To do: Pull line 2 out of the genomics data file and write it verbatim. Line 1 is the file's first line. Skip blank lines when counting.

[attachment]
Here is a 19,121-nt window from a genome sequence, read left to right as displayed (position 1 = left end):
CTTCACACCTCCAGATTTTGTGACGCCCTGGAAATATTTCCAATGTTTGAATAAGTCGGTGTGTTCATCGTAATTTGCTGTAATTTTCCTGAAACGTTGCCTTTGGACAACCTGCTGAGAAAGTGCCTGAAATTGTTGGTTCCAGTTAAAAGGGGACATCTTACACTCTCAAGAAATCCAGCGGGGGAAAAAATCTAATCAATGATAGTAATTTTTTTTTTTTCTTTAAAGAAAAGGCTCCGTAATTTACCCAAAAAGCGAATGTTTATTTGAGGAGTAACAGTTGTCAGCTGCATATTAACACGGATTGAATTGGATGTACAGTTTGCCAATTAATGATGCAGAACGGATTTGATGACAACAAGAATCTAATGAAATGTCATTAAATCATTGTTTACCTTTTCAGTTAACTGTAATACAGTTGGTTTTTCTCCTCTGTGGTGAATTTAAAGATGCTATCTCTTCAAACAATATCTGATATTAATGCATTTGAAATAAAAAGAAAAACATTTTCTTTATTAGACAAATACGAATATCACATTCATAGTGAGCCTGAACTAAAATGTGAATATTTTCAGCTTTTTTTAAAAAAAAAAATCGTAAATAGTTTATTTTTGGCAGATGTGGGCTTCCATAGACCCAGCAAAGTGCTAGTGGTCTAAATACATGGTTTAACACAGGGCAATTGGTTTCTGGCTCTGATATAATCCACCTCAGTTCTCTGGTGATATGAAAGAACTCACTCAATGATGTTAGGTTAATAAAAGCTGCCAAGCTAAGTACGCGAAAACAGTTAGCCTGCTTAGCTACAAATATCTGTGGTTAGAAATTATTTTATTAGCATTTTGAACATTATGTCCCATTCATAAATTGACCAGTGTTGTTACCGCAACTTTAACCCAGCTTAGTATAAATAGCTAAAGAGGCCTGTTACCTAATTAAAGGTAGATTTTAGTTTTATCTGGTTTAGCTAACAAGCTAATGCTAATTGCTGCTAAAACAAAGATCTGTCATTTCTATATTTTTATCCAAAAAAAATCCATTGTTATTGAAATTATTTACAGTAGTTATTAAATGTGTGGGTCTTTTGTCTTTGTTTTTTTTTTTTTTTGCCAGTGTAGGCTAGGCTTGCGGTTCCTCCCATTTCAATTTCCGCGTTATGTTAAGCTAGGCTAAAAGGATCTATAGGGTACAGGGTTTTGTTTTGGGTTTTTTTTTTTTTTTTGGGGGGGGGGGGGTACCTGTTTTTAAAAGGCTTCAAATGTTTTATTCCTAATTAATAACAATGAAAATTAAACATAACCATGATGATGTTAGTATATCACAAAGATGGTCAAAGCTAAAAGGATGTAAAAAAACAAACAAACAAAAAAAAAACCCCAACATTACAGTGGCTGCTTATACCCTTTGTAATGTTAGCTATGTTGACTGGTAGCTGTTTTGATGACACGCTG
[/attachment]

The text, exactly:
CTTCACACCTCCAGATTTTGTGACGCCCTGGAAATATTTCCAATGTTTGAATAAGTCGGTGTGTTCATCGTAATTTGCTGTAATTTTCCTGAAACGTTGCCTTTGGACAACCTGCTGAGAAAGTGCCTGAAATTGTTGGTTCCAGTTAAAAGGGGACATCTTACACTCTCAAGAAATCCAGCGGGGGAAAAAATCTAATCAATGATAGTAATTTTTTTTTTTTCTTTAAAGAAAAGGCTCCGTAATTTACCCAAAAAGCGAATGTTTATTTGAGGAGTAACAGTTGTCAGCTGCATATTAACACGGATTGAATTGGATGTACAGTTTGCCAATTAATGATGCAGAACGGATTTGATGACAACAAGAATCTAATGAAATGTCATTAAATCATTGTTTACCTTTTCAGTTAACTGTAATACAGTTGGTTTTTCTCCTCTGTGGTGAATTTAAAGATGCTATCTCTTCAAACAATATCTGATATTAATGCATTTGAAATAAAAAGAAAAACATTTTCTTTATTAGACAAATACGAATATCACATTCATAGTGAGCCTGAACTAAAATGTGAATATTTTCAGCTTTTTTTAAAAAAAAAAATCGTAAATAGTTTATTTTTGGCAGATGTGGGCTTCCATAGACCCAGCAAAGTGCTAGTGGTCTAAATACATGGTTTAACACAGGGCAATTGGTTTCTGGCTCTGATATAATCCACCTCAGTTCTCTGGTGATATGAAAGAACTCACTCAATGATGTTAGGTTAATAAAAGCTGCCAAGCTAAGTACGCGAAAACAGTTAGCCTGCTTAGCTACAAATATCTGTGGTTAGAAATTATTTTATTAGCATTTTGAACATTATGTCCCATTCATAAATTGACCAGTGTTGTTACCGCAACTTTAACCCAGCTTAGTATAAATAGCTAAAGAGGCCTGTTACCTAATTAAAGGTAGATTTTAGTTTTATCTGGTTTAGCTAACAAGCTAATGCTAATTGCTGCTAAAACAAAGATCTGTCATTTCTATATTTTTATCCAAAAAAAATCCATTGTTATTGAAATTATTTACAGTAGTTATTAAATGTGTGGGTCTTTTGTCTTTGTTTTTTTTTTTTTTTGCCAGTGTAGGCTAGGCTTGCGGTTCCTCCCATTTCAATTTCCGCGTTATGTTAAGCTAGGCTAAAAGGATCTATAGGGTACAGGGTTTTGTTTTGGGTTTTTTTTTTTTTTTTGGGGGGGGGGGGGTACCTGTTTTTAAAAGGCTTCAAATGTTTTATTCCTAATTAATAACAATGAAAATTAAACATAACCATGATGATGTTAGTATATCACAAAGATGGTCAAAGCTAAAAGGATGTAAAAAAACAAACAAACAAAAAAAAAACCCCAACATTACAGTGGCTGCTTATACCCTTTGTAATGTTAGCTATGTTGACTGGTAGCTGTTTTGATGACACGCTG